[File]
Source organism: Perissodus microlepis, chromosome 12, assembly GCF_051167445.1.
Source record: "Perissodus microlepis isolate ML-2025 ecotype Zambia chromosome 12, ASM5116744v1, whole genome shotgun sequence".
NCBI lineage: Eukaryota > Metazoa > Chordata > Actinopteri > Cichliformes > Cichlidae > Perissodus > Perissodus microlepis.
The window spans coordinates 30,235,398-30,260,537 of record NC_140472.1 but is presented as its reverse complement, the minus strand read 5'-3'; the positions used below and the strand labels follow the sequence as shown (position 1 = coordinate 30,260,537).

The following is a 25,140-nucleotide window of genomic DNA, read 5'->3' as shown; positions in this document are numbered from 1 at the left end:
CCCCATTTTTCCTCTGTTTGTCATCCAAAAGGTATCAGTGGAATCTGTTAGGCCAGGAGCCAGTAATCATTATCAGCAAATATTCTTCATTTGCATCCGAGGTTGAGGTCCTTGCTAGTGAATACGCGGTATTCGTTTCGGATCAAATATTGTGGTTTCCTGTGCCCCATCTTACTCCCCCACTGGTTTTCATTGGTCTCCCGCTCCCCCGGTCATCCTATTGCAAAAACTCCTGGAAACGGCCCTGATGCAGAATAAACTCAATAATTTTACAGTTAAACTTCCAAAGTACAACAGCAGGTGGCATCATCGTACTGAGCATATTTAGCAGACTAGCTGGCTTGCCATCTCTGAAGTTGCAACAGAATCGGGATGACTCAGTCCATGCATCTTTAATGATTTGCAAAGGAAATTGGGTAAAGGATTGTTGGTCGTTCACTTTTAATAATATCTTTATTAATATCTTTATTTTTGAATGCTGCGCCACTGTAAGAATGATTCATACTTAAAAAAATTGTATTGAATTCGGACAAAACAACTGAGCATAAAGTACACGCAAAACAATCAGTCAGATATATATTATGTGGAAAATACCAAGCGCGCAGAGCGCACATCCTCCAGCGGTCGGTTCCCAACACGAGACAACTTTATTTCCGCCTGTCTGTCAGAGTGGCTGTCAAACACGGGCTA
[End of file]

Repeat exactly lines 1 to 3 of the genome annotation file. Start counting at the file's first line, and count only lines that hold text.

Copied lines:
Source organism: Perissodus microlepis, chromosome 12, assembly GCF_051167445.1.
Source record: "Perissodus microlepis isolate ML-2025 ecotype Zambia chromosome 12, ASM5116744v1, whole genome shotgun sequence".
NCBI lineage: Eukaryota > Metazoa > Chordata > Actinopteri > Cichliformes > Cichlidae > Perissodus > Perissodus microlepis.